I called my blog Micro-Affections because I thought I would write all these smallish posts about things that make me feel good or might make others feel good. But I also have a tendency to be a bit of a pessimist. So maybe it was wishful thinking?
I haven’t written much lately because the thing at the forefront of my thoughts is my body and the ways it feels like it’s falling apart and the fact that it will be taxed and strained even more, for a couple more months, before it can get better. Every day, I am in pain. I don’t know how to describe this pain to my OB or my chiropractor. I don’t know how to get any real relief aside from no longer being pregnant. I wonder, often, if they knew what I’m really dealing with, if there would be some more direction for me, some better answers. I appreciate the way pregnancy grounds me in the physical, makes me more aware of my body. Unlike my first pregnancy, though, this time I feel bogged down by it. I want a little less body connection and a little more daydreamy pregnancy bliss.
I don’t think I’ve accepted that I’m going to actually have two babies at the end of this. I don’t know if I really can accept that before it happens.
In the last few days, I’ve found myself more enamored than usual with my son. He has been playing word games and coming up with his own stories, his own little rules. Sometimes, as the evening winds down, I’ve thought, Let him stay up. Don’t stop this. I’ve worried — of course I’ve worried — that the twins will command too much attention. I’ve worried he might shrink up into himself, or turn away from me harder than I can take. I’ve worried that his beautiful personality will fade. These last few days have nearly broken my heart, in both good and bad ways. When loved ones say, “He will be a good brother,” I want to say, “He doesn’t have to be. He can just be himself. He is good no matter what.” I don’t want him to feel pressured, to internalize these sentiments as an indication of his worth — that it’s now tied to his sisters. I want him to be allowed to be exactly who he is, because who he is is so lovely.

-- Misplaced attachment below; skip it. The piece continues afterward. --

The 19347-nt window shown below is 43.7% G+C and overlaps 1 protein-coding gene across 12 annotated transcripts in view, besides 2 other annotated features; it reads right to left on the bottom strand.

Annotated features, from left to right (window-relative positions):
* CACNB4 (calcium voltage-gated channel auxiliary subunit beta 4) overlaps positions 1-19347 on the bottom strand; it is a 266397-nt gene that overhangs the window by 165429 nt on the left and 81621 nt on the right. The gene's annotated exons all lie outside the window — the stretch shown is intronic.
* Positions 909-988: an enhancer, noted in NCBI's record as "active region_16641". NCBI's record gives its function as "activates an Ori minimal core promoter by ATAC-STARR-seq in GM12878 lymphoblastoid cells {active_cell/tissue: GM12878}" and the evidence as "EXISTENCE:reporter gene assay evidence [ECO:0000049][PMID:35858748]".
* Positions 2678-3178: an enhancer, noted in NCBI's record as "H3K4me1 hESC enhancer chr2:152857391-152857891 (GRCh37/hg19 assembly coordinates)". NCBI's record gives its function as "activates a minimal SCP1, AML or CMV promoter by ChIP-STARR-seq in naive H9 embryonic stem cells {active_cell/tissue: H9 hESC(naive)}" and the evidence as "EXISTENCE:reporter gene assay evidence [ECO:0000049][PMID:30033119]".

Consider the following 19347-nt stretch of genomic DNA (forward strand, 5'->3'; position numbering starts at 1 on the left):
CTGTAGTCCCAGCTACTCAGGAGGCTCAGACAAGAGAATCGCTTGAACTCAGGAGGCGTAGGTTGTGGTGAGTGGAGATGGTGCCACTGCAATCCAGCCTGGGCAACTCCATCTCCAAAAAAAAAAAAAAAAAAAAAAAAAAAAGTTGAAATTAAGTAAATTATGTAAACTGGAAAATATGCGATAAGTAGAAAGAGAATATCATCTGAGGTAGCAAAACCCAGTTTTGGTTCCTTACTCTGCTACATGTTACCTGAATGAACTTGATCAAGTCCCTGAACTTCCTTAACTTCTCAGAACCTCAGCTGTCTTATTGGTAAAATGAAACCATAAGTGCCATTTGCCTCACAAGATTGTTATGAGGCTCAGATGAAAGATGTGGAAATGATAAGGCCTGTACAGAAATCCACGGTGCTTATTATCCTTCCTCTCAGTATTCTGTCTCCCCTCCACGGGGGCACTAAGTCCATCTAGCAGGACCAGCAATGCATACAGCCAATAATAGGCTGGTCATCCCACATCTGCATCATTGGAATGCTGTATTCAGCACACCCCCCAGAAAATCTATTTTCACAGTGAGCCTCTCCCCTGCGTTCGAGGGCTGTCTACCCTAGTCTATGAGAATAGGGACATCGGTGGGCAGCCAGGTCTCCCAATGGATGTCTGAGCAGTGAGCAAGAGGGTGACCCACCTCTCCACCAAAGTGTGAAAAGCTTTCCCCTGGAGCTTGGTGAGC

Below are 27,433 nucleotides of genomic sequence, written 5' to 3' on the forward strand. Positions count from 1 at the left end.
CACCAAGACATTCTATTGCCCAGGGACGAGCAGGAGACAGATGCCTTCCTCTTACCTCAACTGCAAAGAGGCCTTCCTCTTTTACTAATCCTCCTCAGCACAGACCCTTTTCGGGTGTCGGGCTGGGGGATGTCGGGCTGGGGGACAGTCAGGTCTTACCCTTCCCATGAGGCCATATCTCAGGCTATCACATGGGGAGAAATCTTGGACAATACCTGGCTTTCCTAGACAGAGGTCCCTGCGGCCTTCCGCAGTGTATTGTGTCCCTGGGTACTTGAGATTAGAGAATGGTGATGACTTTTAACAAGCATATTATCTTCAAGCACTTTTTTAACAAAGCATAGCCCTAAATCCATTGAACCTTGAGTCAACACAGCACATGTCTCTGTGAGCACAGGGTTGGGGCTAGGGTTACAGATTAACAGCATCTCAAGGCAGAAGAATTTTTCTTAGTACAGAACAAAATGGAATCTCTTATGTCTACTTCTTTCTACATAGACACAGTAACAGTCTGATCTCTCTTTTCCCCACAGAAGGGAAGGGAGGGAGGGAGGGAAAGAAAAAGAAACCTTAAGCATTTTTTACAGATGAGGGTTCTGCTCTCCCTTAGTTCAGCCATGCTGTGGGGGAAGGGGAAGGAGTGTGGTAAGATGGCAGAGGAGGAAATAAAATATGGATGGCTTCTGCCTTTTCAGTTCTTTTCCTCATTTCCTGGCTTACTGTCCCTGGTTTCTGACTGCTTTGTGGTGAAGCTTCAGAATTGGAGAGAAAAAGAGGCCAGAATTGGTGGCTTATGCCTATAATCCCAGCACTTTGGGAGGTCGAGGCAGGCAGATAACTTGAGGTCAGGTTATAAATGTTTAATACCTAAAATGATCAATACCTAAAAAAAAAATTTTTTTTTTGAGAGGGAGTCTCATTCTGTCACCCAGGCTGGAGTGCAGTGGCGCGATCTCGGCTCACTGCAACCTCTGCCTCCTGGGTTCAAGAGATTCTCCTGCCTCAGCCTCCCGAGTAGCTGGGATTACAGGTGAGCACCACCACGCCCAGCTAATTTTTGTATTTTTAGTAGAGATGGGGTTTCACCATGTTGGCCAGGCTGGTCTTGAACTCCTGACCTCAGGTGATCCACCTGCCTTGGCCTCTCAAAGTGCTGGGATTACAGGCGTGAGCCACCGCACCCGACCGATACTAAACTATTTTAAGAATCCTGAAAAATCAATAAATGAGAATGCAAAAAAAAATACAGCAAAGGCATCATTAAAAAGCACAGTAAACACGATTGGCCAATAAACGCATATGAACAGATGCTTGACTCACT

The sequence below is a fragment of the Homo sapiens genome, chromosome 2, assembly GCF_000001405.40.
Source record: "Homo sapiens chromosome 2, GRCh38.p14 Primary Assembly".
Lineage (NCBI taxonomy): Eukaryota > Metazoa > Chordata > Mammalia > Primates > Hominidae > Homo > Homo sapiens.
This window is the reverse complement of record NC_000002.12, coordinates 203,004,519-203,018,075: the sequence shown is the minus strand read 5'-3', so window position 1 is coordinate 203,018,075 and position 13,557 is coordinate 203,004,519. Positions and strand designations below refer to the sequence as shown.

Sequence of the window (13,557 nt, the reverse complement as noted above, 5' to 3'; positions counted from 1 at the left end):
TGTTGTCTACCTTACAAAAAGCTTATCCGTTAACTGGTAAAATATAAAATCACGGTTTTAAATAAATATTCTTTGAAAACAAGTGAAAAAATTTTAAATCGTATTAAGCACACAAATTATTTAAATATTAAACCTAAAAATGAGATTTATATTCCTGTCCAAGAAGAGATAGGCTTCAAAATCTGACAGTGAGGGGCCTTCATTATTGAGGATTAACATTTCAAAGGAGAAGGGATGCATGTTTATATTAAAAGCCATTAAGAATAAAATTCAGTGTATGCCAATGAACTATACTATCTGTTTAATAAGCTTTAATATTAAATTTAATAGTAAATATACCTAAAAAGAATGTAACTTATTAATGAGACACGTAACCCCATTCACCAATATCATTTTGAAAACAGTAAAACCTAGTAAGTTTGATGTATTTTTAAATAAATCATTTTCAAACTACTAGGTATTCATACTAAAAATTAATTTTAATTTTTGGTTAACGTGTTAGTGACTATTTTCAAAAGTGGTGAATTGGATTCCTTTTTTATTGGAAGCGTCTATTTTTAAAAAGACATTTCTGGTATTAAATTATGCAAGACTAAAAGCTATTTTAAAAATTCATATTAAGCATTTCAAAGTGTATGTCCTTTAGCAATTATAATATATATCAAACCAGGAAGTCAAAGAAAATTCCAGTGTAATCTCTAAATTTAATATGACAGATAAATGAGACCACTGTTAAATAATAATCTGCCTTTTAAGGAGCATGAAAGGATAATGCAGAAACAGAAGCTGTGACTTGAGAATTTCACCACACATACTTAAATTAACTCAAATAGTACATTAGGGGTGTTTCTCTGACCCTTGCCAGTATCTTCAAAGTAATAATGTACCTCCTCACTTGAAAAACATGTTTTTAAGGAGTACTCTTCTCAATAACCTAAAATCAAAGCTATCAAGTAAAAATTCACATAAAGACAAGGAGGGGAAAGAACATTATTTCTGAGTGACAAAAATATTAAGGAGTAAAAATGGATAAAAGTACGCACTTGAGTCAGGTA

We just had a beautiful baby shower with many friends and loved ones. The company was great. The weather was gorgeous. We received some really touching gifts and written sentiments. I thought the shower would help me accept what’s coming. Instead, I think, There is so much left to do, buy, arrange. I could check 100 items off a list and still feel unprepared.
Yesterday, my son started asking me if the things he was doing were perfect, or if what he’d made was perfect. Today it was how he was filling a bucket with sand to make a sand castle. I said, “That looks great!” Then, “You don’t have to be perfect. You should just try to do your best.” But he cried and wailed, “I do have to be perfect!” He disagrees with us on everything, in just this way, so I tried not to read too much into his exact words. But I quickly ran through the things I may have said recently, either to him directly or when he was present, to figure out if I am creating anxiety in my two-and-a-half-year-old. Sometimes, I think to myself, I do have to be perfect. I don’t want that for him. I don’t want it for myself, either.
During the baby shower, I got a rejection for something I wrote. I didn’t really mind. I can’t decide if that’s good or bad.
I still don’t exactly want twins. But I would be devastated to lose them now.
One of the hawks that lives behind my house has a messed up wing. It still flies just fine, but it is missing several feathers toward the tip of the wing. I always hear it before I see because it screeches a lot. I’m sure it knows what it’s doing, but sometimes I wonder if it scares away potential prey because it can’t keep quiet. Maybe it is just reveling in flight, though. Maybe it just likes how a piercing squawk sends all the little neighborhood creatures ducking for cover.
Sometimes, that’s how I want to use my voice, too.